# Statistics/Print version

Statistics

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# Introduction

Your company has created a new drug that may cure arthritis. How would you conduct a test to confirm the drug's effectiveness?

The latest sales data have just come in, and your boss wants you to prepare a report for management on places where the company could improve its business. What should you look for? What should you not look for?

You and a friend are at a baseball game, and out of the blue he offers you a bet that neither team will hit a home run in that game. Should you take the bet?

You want to conduct a poll on whether your school should use its funding to build a new athletic complex or a new library. How many people do you have to poll? How do you ensure that your poll is free of bias? How do you interpret your results?

A widget maker in your factory that normally breaks 4 widgets for every 100 it produces has recently started breaking 5 widgets for every 100. When is it time to buy a new widget maker? (And just what is a widget, anyway?)

These are some of the many real-world examples that require the use of statistics. How would you approach the problem statements? There are some stepwise human algorithms, but is there a general problem statement?

• "Find possible solutions, decide on a solution, plan the solution, implement the solution, learn from the results for future solutions (or re-solution)."
• "SOAP - subjective - the problem as given, objective - the problem after examination, assessment - the better defined problem, plan - decide if guidelines to management already exist, and blueprint the solution for this case, or generate a risk-minimizing, new solution path".
• "HAMRC - hypothesis, aim, methodology, results, conclusion" - the concept that there is no real difference is the null hypothesis.

Then there is the joke that compares the different ways of thinking:

"A physicist, a chemist and a statistician were working collaboratively on a problem, when the wastepaper basket spontaneously combusted (they all swore they had stopped smoking). The chemist said, 'quick, we must reduce the concentration of the reactant which is oxygen, by increasing the relative concentration of non-reactive gases, such as carbon dioxide and carbon monoxide. Place a fire blanket over the flames.' The physicist, interjected, 'no, no, we must reduce the heat energy available for activating combustion ; get some water to douse the flame'. Meanwhile, the statistician was running around lighting more fires. The others asked with alarm, 'what are you doing?'. 'Trying to get an adequate sample size'."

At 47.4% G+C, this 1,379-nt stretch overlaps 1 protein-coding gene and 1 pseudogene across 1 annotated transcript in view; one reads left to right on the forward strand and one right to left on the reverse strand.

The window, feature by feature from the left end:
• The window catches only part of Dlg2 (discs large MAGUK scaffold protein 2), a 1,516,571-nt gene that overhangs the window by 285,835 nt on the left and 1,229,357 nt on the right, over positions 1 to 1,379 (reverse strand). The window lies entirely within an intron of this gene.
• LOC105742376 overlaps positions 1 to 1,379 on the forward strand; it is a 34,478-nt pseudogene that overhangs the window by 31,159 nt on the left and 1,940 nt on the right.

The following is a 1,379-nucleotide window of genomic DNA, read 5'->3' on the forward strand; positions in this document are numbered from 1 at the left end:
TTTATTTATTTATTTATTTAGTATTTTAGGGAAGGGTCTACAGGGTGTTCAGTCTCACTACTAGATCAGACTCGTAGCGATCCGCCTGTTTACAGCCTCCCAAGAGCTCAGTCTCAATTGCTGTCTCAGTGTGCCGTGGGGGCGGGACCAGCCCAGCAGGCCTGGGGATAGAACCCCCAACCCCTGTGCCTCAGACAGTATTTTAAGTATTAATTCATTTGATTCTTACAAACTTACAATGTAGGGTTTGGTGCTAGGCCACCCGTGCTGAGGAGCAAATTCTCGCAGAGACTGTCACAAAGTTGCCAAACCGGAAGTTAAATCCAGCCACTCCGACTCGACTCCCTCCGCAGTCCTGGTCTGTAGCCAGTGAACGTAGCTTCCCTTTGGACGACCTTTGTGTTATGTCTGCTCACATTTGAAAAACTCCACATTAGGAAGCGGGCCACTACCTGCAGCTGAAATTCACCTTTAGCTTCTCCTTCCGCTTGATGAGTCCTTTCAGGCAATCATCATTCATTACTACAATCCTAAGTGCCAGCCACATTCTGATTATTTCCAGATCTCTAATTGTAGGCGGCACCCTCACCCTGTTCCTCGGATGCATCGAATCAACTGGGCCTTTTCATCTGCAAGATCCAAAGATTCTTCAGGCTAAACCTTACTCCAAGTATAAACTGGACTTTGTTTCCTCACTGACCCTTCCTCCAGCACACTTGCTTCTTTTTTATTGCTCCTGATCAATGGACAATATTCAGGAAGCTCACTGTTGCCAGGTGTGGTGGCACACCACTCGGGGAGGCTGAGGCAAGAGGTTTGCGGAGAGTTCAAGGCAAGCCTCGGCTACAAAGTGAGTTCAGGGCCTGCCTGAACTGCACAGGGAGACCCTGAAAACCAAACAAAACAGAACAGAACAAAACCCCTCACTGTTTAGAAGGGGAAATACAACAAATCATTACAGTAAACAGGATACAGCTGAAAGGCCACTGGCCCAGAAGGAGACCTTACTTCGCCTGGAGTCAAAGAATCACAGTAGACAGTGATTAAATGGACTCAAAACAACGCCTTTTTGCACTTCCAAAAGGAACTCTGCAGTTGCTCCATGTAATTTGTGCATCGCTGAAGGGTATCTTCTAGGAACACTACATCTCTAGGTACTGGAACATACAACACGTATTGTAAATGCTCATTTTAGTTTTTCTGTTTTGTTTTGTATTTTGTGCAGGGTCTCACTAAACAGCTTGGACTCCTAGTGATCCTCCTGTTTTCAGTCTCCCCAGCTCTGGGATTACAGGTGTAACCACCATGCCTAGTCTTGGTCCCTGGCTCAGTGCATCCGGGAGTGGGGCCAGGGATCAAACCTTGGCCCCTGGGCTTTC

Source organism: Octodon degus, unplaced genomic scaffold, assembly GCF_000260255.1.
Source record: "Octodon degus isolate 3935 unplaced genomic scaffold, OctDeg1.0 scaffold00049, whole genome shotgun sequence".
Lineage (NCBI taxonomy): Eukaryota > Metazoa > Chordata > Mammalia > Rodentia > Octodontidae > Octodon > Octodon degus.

## General Definition

Statistics, in short, is the study of data. It includes descriptive statistics (the study of methods and tools for collecting data, and mathematical models to describe and interpret data) and inferential statistics (the systems and techniques for making probability-based decisions and accurate predictions.

## Etymology

As its name implies, statistics has its roots in the idea of "the state of things". The word itself comes from the ancient Latin term statisticum collegium, meaning "a lecture on the state of affairs". Eventually, this evolved into the Italian word statista, meaning "statesman", and the German word Statistik, meaning "collection of data involving the State". Gradually, the term came to be used to describe the collection of any sort of data.

## Statistics as a subset of mathematics